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Trade with Iran? Reliance may face ban in US

Last updated on: April 29, 2009 19:20 IST
Asking India's Reliance Industries and other energy firms doing trade with Iran to choose either Tehran or Washington, US Senators have moved a bill aimed at penalising such companies.

"We know who these companies are - Shell, Vitol, BP and Reliance - and we need to give them a choice: you can do business with Iran's $250 billion economy or our $13 trillion economy, but not both," said senator Jon Kyl, who was a part of the bipartisan coalition of 25 senators that introduced the bill.

The senators have sought to strengthen President Barack Obama's authority for stopping Iran's pursuit of nuclear weapons through their proposed legislation, which targets foreign companies that sell gasoline or other refined petroleum products to Iran.

The legislation also authorises the President to impose stronger penalties on these firms, including a ban on conducting business in the US.

The legislation, introduced in the US Senate on Tuesday, comes within days of another resolution introduced in the House of Representatives on April 21 to enhance the Obama administration's diplomatic efforts with respect to Iran by expanding economic sanctions against the country. 

The new bills seek to make it a policy of the US to encourage foreign governments "to direct state-owned entities to cease all investment in Iran's energy sector and all exports of refined petroleum resources to Iran".

The US can also ask other nations "to persuade, and where possible, require private entities based on their territories to cease all investment in Iran's energy sector and all exports of refined petroleum resources to Iran."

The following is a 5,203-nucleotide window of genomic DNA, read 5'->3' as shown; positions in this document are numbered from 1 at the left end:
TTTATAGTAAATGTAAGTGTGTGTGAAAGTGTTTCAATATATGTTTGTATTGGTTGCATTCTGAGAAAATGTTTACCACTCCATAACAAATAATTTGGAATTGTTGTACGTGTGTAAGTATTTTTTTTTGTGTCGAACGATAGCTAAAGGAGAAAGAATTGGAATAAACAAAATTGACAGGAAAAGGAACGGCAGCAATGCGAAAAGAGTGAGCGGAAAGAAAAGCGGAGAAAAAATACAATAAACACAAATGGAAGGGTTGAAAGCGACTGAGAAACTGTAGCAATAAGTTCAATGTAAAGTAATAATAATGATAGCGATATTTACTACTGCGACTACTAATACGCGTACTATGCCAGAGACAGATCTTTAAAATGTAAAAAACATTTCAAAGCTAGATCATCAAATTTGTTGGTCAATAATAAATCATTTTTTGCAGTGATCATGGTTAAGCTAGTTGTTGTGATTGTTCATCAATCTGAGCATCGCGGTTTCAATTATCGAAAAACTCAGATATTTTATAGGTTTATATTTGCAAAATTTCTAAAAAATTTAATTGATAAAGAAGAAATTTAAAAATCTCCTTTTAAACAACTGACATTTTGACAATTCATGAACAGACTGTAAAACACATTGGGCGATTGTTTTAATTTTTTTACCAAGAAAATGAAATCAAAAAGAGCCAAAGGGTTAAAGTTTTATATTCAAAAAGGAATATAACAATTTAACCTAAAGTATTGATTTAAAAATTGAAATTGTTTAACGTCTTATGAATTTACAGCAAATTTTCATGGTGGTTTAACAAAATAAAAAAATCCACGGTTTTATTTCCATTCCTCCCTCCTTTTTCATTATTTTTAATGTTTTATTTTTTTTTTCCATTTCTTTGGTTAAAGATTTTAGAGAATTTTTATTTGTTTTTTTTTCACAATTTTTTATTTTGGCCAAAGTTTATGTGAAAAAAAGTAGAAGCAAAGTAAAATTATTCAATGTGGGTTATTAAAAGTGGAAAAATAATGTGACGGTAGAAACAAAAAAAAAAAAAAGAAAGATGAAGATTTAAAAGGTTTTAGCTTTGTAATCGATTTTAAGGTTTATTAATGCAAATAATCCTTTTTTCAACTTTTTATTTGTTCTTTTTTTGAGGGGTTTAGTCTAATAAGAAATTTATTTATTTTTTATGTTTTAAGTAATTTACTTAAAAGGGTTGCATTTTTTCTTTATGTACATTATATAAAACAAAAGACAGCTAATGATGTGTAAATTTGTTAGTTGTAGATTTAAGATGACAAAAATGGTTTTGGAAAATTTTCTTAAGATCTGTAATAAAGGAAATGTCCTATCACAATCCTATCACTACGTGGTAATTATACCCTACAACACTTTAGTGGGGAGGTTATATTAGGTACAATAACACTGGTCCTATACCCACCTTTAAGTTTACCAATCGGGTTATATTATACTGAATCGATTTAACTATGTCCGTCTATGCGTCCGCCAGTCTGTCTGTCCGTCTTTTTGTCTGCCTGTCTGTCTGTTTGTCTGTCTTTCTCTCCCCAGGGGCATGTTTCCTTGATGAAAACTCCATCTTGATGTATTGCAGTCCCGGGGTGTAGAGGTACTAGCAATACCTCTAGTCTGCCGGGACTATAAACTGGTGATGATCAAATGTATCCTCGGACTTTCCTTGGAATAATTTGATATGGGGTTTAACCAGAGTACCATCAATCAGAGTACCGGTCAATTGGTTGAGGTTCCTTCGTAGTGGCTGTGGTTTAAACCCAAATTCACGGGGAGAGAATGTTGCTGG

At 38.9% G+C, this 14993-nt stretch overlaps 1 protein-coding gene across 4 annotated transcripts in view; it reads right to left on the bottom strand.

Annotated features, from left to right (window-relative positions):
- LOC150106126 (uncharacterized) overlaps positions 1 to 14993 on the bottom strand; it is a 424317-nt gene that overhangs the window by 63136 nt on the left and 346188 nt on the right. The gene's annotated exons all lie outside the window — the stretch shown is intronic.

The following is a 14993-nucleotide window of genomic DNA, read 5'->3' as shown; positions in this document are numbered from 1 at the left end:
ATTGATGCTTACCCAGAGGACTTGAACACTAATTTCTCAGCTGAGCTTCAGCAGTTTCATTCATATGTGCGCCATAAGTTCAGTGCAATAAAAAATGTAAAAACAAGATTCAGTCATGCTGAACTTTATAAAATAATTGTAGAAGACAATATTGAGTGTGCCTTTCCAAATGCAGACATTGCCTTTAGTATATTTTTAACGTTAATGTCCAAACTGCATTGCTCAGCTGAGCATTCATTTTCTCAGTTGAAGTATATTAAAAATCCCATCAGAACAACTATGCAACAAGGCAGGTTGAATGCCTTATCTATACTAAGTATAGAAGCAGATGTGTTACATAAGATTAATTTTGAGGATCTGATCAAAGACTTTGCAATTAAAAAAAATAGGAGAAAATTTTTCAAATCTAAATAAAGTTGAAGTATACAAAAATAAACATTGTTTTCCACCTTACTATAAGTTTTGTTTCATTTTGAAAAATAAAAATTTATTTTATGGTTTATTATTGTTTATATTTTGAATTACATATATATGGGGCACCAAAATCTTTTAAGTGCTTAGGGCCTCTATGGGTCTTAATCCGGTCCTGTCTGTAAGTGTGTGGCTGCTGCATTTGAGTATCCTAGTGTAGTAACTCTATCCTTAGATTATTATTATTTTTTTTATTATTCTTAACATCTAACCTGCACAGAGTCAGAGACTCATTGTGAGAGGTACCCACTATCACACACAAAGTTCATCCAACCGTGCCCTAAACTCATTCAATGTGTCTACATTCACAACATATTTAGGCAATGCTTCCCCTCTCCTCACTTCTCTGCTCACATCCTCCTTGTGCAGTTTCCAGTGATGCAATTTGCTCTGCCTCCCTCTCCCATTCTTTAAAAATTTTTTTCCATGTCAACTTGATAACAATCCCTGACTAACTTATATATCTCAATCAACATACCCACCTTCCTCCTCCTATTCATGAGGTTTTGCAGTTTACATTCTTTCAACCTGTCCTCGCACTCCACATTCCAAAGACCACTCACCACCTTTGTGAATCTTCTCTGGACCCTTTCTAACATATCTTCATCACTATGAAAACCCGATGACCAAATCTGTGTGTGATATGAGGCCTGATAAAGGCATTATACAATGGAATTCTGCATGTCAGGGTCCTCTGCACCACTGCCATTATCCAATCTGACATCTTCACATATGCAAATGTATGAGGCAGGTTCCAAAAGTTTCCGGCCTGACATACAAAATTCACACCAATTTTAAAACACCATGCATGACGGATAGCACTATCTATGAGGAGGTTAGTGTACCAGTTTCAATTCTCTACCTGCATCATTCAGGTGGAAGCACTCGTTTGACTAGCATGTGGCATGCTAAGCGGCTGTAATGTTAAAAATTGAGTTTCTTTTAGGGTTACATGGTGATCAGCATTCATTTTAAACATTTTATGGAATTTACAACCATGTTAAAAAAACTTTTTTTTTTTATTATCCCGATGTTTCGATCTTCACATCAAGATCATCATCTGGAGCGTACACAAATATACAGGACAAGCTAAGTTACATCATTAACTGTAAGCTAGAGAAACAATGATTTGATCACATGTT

Both the bills have been referred to various House and Senate committees, including those on foreign affairs, financial services and oversight and government reforms.

Another US Senator who signed on as a co-sponsor of the bill, Mike Johanns said that, if passed, the legislation would give the President authority to put in place new, stronger sanctions on persons and businesses that help Iran import refined petroleum or develop its own resources.

"As Iran is forced to import as much as 40 per cent of its gasoline from abroad, these tougher sanctions could be used to achieve concessions from the Iranian government regarding its nuclear ambitions," Johanns said.

"We already live in a dangerous world, and we cannot allow Iran to realise its nuclear ambitions and make the world even more dangerous," he added.

As per the previous bill, introduced in the House of Representatives last week, the Congress has found that Iran has not answered International Atomic Energy Agency's questions "about possible military dimensions of Iran's nuclear programme."

The Congress findings further point out that up to 40 per cent of Iranian gasoline comes from imports and over the course of past year, Iran purchased nearly all this gasoline from just six companies, including Reliance Industries.

Five other companies were European -- Swiss firm Vitol, Swiss/Dutch firm Trafigura, the French firm Total, the Swiss firm Glencore and British Petroleum.

In February 2009, Vitol and Trafigura supplied about 80 per cent of Iran's gasoline imports, while RIL and BP "reportedly did not supply gasoline to Iran that month."

The Congress further found that "an interruption or significant limiting of the supply of gasoline to Iran would considerably impact the Iranian economy" and an international restriction of gasoline exports to Iran would significantly "bolster current diplomatic initiatives."

The Congress also took note of a statement made on Obama on October 7, 2008, when he was a senator and had said that "Iran right now imports gasoline...if we can prevent them from importing the gasoline that they need...that starts changing their cost-benefit analysis. That starts putting the squeeze on them."

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